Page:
Globe Life Pledges to Make Arlington Proud, Remove Garish Blue Sign from Rangers Ballpark

The Texas Rangers' decision to rechristen their stadium the Globe Life Park in Arlington was easy enough to ignore. However lame the name might be -- and it's really, incredibly lame -- no one could stop fans from calling it Rangers Ballpark.

The blue-and-white Globe Life sign facing outward from the left-field scoreboard was impossible to ignore. At least it was for Arlington resident Leanne Rand.

"I was so disheartened this week when I drove home by the ballpark," she wrote in a letter last month to Rangers and Globe Life officials. "As I rounded the corner coming up Ballpark Way from Division Street, the new signage on the ballpark caught my eye and I am pretty sure I let out an audible gasp."

The sign that once graced the spot, with its antique-looking "Home of the Texas Rangers," had been in keeping with the ballpark designers' mission to "evoke the sense of history and tradition associated with baseball and its great old-time parks," she wrote.

This garish blue monstrosity? The stadium "has been desecrated by this offensive sign."

"My community is upset about the blemish this sign has left on what we have always considered to be the crown jewel of Arlington," she wrote. "Even the Wal-Mart down the street was held to a higher standard when it was built and signage of this sort would not be permitted on that property."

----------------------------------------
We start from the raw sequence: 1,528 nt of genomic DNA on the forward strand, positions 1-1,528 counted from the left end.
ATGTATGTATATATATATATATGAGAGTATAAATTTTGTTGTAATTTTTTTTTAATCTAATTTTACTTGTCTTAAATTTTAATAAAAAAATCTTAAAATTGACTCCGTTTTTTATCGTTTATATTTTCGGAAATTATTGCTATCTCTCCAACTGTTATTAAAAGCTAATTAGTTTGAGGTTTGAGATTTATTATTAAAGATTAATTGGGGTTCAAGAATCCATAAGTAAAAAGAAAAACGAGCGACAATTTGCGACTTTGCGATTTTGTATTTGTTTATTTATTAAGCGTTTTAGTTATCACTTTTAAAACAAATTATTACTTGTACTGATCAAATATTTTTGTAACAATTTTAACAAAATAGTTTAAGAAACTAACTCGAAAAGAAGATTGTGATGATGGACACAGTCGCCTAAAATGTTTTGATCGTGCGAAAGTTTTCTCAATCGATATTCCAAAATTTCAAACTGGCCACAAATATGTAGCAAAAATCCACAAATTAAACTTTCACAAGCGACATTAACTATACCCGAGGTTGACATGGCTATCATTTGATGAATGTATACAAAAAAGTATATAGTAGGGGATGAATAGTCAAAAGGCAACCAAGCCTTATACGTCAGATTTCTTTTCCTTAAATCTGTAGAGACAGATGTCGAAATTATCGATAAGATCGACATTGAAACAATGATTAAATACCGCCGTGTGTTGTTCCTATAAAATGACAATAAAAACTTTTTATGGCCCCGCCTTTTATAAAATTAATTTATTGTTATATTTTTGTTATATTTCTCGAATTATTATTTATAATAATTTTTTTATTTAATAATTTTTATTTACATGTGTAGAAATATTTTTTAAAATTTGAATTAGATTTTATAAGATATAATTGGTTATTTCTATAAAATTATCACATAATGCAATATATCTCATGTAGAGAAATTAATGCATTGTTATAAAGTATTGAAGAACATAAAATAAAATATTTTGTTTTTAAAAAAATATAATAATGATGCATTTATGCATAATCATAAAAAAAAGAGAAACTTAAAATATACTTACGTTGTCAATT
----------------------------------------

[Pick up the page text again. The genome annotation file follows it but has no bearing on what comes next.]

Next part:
Maybe that Walmart line stung. Maybe it was the 700-plus comments on the "Arlington Proud" Facebook page. Maybe it was, as a company spokesman told the Star-Telegram's Bud Kennedy on Saturday, an honest change of heart. Whatever the case, the sign will be done in green and be more in line with the park's architecture.

"Both of our organizations have discussed this at length and we agree that we should change the sign to something more appropriate to the classic, timeless look of the facility," Globe Life President Bill Leavell wrote in response to Rand's letter.

It will take some time to design and install a replacement, but "[w]e are confident we will arrive at a design that will make Rangers Republic and the entire Arlington community proud."

Send your story tips to the author, Eric Nicholson.

KEEP THE DALLAS OBSERVER FREE... Since we started the Dallas Observer, it has been defined as the free, independent voice of Dallas, and we'd like to keep it that way. With local media under siege, it's more important than ever for us to rally support behind funding our local journalism. You can help by participating in our "I Support" program, allowing us to keep offering readers access to our incisive coverage of local news, food and culture with no paywalls.
Eric Nicholson
Contact: Eric Nicholson